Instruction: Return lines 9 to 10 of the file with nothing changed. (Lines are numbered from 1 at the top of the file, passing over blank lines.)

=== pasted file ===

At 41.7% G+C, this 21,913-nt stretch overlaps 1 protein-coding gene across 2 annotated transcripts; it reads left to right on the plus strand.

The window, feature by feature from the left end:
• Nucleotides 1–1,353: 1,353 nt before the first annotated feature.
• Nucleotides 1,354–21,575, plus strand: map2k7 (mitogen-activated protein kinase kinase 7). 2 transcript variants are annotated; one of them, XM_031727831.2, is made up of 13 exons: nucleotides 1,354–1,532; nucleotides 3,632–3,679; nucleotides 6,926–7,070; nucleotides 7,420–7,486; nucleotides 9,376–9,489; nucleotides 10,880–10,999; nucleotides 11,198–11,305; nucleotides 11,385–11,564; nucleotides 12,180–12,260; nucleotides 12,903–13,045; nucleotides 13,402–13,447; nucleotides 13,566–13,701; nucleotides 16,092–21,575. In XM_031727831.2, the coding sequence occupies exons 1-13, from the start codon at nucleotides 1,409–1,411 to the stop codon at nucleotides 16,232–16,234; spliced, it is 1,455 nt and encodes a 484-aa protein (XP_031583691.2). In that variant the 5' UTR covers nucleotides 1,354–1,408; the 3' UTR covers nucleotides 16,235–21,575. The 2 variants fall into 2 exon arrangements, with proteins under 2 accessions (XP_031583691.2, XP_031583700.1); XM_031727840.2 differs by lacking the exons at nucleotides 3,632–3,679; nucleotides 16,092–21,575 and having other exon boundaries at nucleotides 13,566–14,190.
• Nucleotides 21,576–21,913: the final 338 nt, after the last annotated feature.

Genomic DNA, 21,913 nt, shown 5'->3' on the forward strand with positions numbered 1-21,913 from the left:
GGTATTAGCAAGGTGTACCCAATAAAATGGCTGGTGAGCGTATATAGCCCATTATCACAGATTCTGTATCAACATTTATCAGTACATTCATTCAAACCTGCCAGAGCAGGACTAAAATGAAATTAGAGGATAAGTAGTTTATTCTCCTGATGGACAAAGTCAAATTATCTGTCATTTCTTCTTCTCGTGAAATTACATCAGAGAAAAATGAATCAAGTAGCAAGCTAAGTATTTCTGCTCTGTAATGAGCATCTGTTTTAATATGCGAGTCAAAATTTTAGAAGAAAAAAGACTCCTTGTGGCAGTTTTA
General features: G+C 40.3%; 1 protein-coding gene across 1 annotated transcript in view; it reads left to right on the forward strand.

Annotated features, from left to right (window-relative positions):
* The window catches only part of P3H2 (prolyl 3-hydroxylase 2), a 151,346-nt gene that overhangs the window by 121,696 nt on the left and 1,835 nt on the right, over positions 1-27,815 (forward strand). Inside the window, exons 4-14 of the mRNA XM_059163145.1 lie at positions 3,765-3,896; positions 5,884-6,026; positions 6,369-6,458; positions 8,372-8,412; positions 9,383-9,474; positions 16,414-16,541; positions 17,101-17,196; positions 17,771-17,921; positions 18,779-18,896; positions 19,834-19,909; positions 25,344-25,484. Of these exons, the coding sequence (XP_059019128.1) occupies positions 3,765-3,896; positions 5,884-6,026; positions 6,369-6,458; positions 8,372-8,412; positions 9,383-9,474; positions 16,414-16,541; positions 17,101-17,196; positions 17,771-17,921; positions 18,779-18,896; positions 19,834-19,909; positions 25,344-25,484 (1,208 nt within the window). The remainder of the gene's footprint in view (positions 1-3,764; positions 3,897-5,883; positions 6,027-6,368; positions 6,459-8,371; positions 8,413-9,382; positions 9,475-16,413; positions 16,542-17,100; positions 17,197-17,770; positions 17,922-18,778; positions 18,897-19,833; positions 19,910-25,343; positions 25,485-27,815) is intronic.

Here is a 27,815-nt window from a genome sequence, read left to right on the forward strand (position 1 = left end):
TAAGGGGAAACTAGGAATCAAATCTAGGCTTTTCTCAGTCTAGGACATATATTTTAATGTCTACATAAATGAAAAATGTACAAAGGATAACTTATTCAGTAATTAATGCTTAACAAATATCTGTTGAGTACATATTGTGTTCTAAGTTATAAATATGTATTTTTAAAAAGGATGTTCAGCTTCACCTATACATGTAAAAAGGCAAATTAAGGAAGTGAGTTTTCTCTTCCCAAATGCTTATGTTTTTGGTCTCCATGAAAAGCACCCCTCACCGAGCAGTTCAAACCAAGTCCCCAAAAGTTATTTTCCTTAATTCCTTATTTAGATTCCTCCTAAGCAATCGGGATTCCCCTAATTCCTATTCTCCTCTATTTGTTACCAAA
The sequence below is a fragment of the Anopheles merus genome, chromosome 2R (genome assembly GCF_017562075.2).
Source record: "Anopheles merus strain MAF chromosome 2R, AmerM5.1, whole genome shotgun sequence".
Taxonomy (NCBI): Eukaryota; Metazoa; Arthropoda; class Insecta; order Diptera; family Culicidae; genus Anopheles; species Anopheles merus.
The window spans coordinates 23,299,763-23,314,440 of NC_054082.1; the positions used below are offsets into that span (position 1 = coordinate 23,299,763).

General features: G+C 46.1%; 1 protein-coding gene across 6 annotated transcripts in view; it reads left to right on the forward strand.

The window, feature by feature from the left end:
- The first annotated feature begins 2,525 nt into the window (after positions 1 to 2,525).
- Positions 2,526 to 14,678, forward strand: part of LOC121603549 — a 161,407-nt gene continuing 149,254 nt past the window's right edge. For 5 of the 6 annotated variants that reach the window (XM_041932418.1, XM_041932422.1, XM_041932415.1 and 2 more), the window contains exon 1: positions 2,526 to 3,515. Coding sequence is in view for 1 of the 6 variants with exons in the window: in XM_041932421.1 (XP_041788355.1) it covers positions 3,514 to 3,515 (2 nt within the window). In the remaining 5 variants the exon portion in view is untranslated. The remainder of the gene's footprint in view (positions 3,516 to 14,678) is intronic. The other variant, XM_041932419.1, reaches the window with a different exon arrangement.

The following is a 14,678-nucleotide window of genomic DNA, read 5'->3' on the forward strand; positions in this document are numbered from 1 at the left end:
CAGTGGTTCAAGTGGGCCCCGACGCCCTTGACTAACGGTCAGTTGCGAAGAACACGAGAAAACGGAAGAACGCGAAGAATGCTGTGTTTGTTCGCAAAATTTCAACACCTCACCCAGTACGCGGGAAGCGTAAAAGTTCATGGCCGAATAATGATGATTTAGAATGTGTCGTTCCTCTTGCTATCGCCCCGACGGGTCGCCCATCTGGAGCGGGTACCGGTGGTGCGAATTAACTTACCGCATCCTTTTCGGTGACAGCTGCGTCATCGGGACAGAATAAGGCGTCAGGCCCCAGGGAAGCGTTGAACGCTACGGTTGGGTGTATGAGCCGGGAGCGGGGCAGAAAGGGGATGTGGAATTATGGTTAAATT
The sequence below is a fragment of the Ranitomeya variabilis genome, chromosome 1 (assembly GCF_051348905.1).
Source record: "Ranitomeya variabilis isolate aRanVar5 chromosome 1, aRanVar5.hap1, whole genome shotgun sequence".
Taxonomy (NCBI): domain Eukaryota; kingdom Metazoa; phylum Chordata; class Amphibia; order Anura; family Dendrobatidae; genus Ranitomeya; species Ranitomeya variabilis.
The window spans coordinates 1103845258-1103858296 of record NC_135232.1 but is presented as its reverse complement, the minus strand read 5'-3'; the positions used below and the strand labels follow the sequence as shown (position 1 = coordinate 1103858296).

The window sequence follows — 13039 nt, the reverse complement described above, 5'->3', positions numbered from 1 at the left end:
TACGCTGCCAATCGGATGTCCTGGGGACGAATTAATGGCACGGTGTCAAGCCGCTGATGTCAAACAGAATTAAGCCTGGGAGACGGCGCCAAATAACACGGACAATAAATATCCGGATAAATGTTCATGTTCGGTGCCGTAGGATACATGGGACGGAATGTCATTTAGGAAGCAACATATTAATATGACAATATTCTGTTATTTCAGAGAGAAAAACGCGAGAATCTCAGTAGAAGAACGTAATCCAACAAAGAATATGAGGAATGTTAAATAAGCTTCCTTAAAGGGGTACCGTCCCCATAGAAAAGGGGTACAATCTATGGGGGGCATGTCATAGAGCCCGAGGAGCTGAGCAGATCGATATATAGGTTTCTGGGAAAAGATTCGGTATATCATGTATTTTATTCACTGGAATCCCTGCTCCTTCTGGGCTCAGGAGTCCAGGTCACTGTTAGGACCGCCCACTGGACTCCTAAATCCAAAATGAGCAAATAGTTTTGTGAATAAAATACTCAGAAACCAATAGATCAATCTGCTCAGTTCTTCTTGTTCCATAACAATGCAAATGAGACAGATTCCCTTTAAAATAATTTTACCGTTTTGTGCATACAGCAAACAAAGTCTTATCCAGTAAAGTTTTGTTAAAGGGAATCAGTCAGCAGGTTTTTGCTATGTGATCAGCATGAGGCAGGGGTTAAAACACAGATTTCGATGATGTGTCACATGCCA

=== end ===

Annotated features, from left to right (window-relative positions):
* The window catches only part of P3H2 (prolyl 3-hydroxylase 2), a 151,346-nt gene that overhangs the window by 121,696 nt on the left and 1,835 nt on the right, over positions 1-27,815 (forward strand). Inside the window, exons 4-14 of the mRNA XM_059163145.1 lie at positions 3,765-3,896; positions 5,884-6,026; positions 6,369-6,458; positions 8,372-8,412; positions 9,383-9,474; positions 16,414-16,541; positions 17,101-17,196; positions 17,771-17,921; positions 18,779-18,896; positions 19,834-19,909; positions 25,344-25,484. Of these exons, the coding sequence (XP_059019128.1) occupies positions 3,765-3,896; positions 5,884-6,026; positions 6,369-6,458; positions 8,372-8,412; positions 9,383-9,474; positions 16,414-16,541; positions 17,101-17,196; positions 17,771-17,921; positions 18,779-18,896; positions 19,834-19,909; positions 25,344-25,484 (1,208 nt within the window). The remainder of the gene's footprint in view (positions 1-3,764; positions 3,897-5,883; positions 6,027-6,368; positions 6,459-8,371; positions 8,413-9,382; positions 9,475-16,413; positions 16,542-17,100; positions 17,197-17,770; positions 17,922-18,778; positions 18,897-19,833; positions 19,910-25,343; positions 25,485-27,815) is intronic.